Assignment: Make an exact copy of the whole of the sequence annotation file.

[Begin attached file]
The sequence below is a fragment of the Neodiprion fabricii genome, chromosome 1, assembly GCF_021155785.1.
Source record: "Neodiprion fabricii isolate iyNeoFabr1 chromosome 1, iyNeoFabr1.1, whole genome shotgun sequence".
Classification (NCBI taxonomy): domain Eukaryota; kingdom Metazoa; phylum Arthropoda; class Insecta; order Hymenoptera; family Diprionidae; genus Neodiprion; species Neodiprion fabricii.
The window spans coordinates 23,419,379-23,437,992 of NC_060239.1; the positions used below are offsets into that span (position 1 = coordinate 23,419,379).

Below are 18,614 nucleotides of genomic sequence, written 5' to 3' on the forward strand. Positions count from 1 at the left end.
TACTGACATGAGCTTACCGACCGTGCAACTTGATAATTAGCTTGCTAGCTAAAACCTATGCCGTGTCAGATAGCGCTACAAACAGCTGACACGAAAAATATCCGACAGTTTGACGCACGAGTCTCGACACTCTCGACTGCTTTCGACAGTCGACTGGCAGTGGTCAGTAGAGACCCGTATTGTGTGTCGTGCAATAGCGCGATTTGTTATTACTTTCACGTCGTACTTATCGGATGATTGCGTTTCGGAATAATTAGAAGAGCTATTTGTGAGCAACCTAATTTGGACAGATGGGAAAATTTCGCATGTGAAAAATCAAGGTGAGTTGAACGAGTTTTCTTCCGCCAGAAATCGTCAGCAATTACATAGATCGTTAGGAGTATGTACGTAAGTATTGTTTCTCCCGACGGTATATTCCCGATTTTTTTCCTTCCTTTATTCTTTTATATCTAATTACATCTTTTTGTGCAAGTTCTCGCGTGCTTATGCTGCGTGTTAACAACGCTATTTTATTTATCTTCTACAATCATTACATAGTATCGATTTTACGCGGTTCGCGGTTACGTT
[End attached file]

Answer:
The sequence below is a fragment of the Neodiprion fabricii genome, chromosome 1, assembly GCF_021155785.1.
Source record: "Neodiprion fabricii isolate iyNeoFabr1 chromosome 1, iyNeoFabr1.1, whole genome shotgun sequence".
Classification (NCBI taxonomy): domain Eukaryota; kingdom Metazoa; phylum Arthropoda; class Insecta; order Hymenoptera; family Diprionidae; genus Neodiprion; species Neodiprion fabricii.
The window spans coordinates 23,419,379-23,437,992 of NC_060239.1; the positions used below are offsets into that span (position 1 = coordinate 23,419,379).

Below are 18,614 nucleotides of genomic sequence, written 5' to 3' on the forward strand. Positions count from 1 at the left end.
TACTGACATGAGCTTACCGACCGTGCAACTTGATAATTAGCTTGCTAGCTAAAACCTATGCCGTGTCAGATAGCGCTACAAACAGCTGACACGAAAAATATCCGACAGTTTGACGCACGAGTCTCGACACTCTCGACTGCTTTCGACAGTCGACTGGCAGTGGTCAGTAGAGACCCGTATTGTGTGTCGTGCAATAGCGCGATTTGTTATTACTTTCACGTCGTACTTATCGGATGATTGCGTTTCGGAATAATTAGAAGAGCTATTTGTGAGCAACCTAATTTGGACAGATGGGAAAATTTCGCATGTGAAAAATCAAGGTGAGTTGAACGAGTTTTCTTCCGCCAGAAATCGTCAGCAATTACATAGATCGTTAGGAGTATGTACGTAAGTATTGTTTCTCCCGACGGTATATTCCCGATTTTTTTCCTTCCTTTATTCTTTTATATCTAATTACATCTTTTTGTGCAAGTTCTCGCGTGCTTATGCTGCGTGTTAACAACGCTATTTTATTTATCTTCTACAATCATTACATAGTATCGATTTTACGCGGTTCGCGGTTACGTT